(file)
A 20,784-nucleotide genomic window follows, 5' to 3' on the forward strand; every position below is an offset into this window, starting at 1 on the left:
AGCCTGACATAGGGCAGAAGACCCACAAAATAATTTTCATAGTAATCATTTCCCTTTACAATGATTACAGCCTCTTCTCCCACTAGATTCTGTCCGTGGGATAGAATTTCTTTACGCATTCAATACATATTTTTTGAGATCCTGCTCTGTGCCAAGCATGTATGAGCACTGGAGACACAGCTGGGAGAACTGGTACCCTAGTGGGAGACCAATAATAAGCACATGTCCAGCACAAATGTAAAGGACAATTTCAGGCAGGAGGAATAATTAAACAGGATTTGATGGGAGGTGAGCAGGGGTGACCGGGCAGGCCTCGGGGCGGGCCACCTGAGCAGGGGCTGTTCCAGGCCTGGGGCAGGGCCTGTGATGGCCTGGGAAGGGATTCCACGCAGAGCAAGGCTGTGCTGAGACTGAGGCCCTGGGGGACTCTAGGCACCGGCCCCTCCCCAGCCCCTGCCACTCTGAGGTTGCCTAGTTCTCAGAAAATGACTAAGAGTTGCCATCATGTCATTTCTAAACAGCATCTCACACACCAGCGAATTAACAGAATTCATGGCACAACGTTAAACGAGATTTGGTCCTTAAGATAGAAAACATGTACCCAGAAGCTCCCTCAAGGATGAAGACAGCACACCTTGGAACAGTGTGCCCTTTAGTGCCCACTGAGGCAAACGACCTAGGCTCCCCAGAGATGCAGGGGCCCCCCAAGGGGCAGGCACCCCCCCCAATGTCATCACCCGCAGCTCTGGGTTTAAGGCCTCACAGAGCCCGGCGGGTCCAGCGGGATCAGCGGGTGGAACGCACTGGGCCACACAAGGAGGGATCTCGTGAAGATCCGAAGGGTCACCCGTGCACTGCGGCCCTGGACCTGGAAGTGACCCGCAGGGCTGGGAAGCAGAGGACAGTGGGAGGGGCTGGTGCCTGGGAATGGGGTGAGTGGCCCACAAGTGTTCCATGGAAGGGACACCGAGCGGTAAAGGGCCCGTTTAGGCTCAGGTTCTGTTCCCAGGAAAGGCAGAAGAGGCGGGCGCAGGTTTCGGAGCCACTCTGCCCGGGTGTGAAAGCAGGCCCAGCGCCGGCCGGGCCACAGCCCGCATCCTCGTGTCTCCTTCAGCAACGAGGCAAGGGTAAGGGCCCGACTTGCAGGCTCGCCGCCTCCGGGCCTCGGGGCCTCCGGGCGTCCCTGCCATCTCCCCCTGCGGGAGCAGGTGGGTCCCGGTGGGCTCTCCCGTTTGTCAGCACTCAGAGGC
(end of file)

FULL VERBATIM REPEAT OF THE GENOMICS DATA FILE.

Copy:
A 20,784-nucleotide genomic window follows, 5' to 3' on the forward strand; every position below is an offset into this window, starting at 1 on the left:
AGCCTGACATAGGGCAGAAGACCCACAAAATAATTTTCATAGTAATCATTTCCCTTTACAATGATTACAGCCTCTTCTCCCACTAGATTCTGTCCGTGGGATAGAATTTCTTTACGCATTCAATACATATTTTTTGAGATCCTGCTCTGTGCCAAGCATGTATGAGCACTGGAGACACAGCTGGGAGAACTGGTACCCTAGTGGGAGACCAATAATAAGCACATGTCCAGCACAAATGTAAAGGACAATTTCAGGCAGGAGGAATAATTAAACAGGATTTGATGGGAGGTGAGCAGGGGTGACCGGGCAGGCCTCGGGGCGGGCCACCTGAGCAGGGGCTGTTCCAGGCCTGGGGCAGGGCCTGTGATGGCCTGGGAAGGGATTCCACGCAGAGCAAGGCTGTGCTGAGACTGAGGCCCTGGGGGACTCTAGGCACCGGCCCCTCCCCAGCCCCTGCCACTCTGAGGTTGCCTAGTTCTCAGAAAATGACTAAGAGTTGCCATCATGTCATTTCTAAACAGCATCTCACACACCAGCGAATTAACAGAATTCATGGCACAACGTTAAACGAGATTTGGTCCTTAAGATAGAAAACATGTACCCAGAAGCTCCCTCAAGGATGAAGACAGCACACCTTGGAACAGTGTGCCCTTTAGTGCCCACTGAGGCAAACGACCTAGGCTCCCCAGAGATGCAGGGGCCCCCCAAGGGGCAGGCACCCCCCCCAATGTCATCACCCGCAGCTCTGGGTTTAAGGCCTCACAGAGCCCGGCGGGTCCAGCGGGATCAGCGGGTGGAACGCACTGGGCCACACAAGGAGGGATCTCGTGAAGATCCGAAGGGTCACCCGTGCACTGCGGCCCTGGACCTGGAAGTGACCCGCAGGGCTGGGAAGCAGAGGACAGTGGGAGGGGCTGGTGCCTGGGAATGGGGTGAGTGGCCCACAAGTGTTCCATGGAAGGGACACCGAGCGGTAAAGGGCCCGTTTAGGCTCAGGTTCTGTTCCCAGGAAAGGCAGAAGAGGCGGGCGCAGGTTTCGGAGCCACTCTGCCCGGGTGTGAAAGCAGGCCCAGCGCCGGCCGGGCCACAGCCCGCATCCTCGTGTCTCCTTCAGCAACGAGGCAAGGGTAAGGGCCCGACTTGCAGGCTCGCCGCCTCCGGGCCTCGGGGCCTCCGGGCGTCCCTGCCATCTCCCCCTGCGGGAGCAGGTGGGTCCCGGTGGGCTCTCCCGTTTGTCAGCACTCAGAGGC